John Kerry to retire as top US climate negotiator

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John Kerry, the top US climate diplomat and former presidential candidate, will retire in coming months, shortly ahead of a US election in November that could return Donald Trump to the White House. 

Kerry, who turned 80 last month, told staff on Saturday that he would remain in his post until the end of winter or early spring, according to a person familiar with his message. 

According to Axios, which first reported that Kerry would step back, the former Massachusetts senator, 2004 Democratic presidential nominee and former secretary of state will switch to helping Joe Biden gain re-election.

Kerry’s retirement comes at a time of political threat to Biden’s climate agenda, with the possibility of a second Trump presidency looming.

Biden has pledged to lower US emissions to 50 per cent to 52 per cent below 2005 levels by 2030, and passed a landmark package of $369bn green subsidies through Congress in a bid to roll out clean energy across the US.

Trump campaign officials have said the candidate would gut Biden’s climate law if elected, increase investment in fossil fuels and roll back regulations aimed at speeding up the transition to electric vehicles.

Kerry was appointed to the role of special climate envoy by Biden in 2020, and has since worked to mend the US’s tattered credibility on climate change after Trump withdrew the country from the 2015 Paris Agreement.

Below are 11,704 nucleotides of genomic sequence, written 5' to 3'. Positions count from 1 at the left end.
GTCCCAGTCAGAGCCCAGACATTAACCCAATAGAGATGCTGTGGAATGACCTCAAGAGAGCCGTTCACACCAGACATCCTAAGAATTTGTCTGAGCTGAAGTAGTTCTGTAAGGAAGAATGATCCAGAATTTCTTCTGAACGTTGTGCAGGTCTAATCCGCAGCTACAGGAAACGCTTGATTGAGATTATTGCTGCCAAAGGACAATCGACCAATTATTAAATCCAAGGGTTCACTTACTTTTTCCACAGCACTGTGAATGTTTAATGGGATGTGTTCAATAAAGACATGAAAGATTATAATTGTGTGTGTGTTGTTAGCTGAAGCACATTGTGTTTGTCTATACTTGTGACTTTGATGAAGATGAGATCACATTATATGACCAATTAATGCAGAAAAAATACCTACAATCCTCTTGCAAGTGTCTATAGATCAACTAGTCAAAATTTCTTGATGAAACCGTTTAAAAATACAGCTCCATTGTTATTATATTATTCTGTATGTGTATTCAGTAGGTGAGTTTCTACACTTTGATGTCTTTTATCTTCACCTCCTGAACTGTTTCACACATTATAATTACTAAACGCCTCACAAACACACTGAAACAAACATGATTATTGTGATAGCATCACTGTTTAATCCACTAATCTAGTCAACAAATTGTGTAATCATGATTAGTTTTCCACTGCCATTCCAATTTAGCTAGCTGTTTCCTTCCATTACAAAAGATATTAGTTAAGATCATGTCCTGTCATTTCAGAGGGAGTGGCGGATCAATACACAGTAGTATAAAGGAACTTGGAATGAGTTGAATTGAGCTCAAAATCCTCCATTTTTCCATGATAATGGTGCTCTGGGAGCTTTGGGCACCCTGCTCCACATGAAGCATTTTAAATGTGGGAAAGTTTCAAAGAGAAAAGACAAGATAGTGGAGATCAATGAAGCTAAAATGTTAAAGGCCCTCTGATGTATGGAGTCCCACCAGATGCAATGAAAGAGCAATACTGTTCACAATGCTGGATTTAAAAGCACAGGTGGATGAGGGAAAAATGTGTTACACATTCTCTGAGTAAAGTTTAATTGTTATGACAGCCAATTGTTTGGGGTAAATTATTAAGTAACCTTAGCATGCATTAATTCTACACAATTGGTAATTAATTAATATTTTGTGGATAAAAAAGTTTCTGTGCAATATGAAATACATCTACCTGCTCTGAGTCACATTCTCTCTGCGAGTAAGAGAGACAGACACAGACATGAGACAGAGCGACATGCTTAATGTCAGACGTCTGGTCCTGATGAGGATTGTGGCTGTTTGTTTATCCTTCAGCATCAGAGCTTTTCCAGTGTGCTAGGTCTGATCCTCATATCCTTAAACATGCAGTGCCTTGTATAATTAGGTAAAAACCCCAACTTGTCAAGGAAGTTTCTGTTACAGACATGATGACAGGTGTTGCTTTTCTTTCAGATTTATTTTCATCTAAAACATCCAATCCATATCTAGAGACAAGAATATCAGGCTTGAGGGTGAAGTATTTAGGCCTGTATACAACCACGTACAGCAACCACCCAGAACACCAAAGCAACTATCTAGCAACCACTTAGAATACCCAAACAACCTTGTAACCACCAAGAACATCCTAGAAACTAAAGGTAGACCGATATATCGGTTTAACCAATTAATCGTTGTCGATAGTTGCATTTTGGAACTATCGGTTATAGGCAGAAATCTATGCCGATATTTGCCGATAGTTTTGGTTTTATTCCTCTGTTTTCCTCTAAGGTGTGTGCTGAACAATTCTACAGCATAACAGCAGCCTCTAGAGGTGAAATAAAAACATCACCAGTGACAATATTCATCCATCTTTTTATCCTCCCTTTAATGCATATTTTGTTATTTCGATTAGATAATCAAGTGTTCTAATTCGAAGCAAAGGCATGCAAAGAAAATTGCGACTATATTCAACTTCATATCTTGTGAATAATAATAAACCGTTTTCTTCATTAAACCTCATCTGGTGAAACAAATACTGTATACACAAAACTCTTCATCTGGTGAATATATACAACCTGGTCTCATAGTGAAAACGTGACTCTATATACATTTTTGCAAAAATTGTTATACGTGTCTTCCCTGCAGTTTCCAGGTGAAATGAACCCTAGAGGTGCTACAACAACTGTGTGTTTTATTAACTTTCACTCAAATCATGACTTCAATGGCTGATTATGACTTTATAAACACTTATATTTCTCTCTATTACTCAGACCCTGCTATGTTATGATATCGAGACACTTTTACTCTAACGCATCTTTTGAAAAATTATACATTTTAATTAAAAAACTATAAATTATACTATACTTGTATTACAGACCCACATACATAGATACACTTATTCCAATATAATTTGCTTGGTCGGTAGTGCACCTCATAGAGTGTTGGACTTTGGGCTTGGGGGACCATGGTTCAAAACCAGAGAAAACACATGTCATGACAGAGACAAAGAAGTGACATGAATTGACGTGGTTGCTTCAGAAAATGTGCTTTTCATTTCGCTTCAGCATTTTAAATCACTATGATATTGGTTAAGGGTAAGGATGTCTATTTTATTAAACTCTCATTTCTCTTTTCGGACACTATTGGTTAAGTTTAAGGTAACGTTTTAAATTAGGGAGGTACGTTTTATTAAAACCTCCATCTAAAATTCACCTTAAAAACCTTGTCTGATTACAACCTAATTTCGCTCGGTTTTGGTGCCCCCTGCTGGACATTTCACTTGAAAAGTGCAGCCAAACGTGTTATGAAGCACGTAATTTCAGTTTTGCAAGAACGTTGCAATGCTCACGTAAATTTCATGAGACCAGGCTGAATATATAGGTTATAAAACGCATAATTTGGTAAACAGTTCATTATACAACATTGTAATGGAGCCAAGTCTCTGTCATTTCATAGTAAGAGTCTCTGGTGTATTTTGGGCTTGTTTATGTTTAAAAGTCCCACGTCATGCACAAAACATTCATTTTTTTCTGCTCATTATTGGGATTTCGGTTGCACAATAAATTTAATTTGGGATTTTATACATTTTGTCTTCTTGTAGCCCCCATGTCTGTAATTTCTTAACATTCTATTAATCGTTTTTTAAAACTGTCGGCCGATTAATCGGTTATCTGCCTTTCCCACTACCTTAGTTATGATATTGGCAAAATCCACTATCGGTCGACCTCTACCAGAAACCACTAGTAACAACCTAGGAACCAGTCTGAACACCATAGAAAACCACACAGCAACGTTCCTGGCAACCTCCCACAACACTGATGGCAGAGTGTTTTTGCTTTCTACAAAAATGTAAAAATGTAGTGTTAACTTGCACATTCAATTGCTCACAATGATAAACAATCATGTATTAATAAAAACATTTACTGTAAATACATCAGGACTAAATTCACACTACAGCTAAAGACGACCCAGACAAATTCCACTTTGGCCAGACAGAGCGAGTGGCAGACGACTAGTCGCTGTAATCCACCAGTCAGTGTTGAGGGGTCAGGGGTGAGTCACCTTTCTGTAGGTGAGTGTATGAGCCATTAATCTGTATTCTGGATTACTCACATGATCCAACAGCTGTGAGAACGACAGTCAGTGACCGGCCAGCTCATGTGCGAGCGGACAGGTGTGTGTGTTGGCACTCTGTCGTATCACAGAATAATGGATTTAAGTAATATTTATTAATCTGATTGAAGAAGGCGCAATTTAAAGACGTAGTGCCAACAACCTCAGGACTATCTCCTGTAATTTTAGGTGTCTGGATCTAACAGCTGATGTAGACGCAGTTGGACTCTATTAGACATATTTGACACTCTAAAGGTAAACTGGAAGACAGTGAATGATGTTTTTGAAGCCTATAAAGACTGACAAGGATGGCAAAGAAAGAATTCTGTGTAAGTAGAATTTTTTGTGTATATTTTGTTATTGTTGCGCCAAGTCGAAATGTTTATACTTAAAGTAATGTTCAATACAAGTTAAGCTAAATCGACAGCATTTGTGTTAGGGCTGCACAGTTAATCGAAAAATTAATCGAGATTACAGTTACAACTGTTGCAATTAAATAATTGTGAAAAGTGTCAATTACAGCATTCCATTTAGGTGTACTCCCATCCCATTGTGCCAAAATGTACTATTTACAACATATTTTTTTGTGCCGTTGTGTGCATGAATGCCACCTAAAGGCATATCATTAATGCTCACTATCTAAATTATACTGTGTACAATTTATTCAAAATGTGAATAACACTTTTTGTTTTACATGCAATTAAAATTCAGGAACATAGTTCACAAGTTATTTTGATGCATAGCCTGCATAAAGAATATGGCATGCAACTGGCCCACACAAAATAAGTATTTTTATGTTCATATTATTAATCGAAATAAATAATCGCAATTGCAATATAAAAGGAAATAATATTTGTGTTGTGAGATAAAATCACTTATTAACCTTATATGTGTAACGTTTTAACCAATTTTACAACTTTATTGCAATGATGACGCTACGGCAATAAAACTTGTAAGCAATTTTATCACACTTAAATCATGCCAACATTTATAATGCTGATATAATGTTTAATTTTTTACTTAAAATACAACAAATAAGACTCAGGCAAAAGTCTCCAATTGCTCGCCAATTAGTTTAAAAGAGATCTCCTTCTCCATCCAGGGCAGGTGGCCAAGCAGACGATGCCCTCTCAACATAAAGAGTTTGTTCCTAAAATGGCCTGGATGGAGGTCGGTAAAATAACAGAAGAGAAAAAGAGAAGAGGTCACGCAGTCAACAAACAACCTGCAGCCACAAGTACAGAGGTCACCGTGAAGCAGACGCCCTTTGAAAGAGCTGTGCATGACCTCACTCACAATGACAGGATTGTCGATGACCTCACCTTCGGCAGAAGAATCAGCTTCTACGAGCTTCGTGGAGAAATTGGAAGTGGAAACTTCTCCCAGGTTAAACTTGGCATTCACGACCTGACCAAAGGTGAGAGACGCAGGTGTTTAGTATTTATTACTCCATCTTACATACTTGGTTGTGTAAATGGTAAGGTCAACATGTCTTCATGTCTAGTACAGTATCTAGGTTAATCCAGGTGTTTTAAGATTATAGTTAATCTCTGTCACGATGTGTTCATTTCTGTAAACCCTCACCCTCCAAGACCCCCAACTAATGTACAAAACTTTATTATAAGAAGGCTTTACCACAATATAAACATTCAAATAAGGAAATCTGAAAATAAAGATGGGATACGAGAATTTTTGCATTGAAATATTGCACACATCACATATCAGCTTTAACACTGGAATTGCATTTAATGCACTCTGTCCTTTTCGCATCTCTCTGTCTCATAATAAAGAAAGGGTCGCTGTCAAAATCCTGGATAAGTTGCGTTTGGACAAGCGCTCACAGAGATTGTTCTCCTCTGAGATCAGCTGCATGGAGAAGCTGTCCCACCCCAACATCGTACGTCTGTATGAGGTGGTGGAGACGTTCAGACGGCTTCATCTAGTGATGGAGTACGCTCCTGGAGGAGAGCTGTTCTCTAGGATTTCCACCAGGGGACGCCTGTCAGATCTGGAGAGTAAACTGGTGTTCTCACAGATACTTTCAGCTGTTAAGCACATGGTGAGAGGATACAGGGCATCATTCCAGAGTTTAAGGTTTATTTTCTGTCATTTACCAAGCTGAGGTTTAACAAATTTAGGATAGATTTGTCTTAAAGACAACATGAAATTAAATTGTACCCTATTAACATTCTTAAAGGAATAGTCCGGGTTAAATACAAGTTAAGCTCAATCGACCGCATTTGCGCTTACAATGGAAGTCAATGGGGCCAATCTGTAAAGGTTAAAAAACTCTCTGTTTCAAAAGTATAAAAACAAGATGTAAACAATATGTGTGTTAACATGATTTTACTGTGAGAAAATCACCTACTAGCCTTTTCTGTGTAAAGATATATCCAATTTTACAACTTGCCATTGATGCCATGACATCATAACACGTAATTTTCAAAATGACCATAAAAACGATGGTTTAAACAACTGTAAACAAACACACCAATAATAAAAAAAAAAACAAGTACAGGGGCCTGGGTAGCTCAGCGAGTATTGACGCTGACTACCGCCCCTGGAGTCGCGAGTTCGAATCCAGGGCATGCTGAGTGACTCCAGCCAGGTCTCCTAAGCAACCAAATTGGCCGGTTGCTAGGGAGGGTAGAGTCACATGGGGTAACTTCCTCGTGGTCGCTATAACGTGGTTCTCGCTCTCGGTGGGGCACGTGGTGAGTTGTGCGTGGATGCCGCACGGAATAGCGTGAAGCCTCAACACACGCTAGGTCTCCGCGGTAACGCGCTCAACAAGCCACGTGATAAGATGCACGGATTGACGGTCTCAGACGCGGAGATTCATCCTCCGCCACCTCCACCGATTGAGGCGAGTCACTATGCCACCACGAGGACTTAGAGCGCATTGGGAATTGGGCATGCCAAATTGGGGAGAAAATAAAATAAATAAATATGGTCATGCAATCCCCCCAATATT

As Biden’s climate envoy, Kerry forged a close working relationship with his Chinese counterpart, Xie Zhenhua, pressing for US engagement with China on efforts to limit global warming even as geopolitical tensions between the two countries increased. 

Kerry and Xie spearheaded an agreement by the world’s two largest polluters to back a tripling of renewable energy capacity globally by 2030, and to include a broader array of greenhouse gases — including methane — in their climate targets. 

At the recent COP28 UN climate summit in Dubai, countries — including the US and China — for the first time reached a deal to transition away from fossil fuels in an attempt to reach global net zero emissions by 2050.

Global emissions are estimated to rise another 2 per cent this year. In contrast, a cut of 43 per cent is required by 2030 if the world is to stick to the 2015 Paris agreement to limit warming to 1.5C.

The US has also become the largest global exporter of LNG and its oil production has hit record highs. It is now producing more oil than any country in history even as Opec+ countries curb supply in a bid to bolster prices.

Despite this, recent analysis shows that US emissions declined 2 per cent year on year in 2023, and are now 17 per cent lower than 2005 levels.

The state department did not respond to request for comment.

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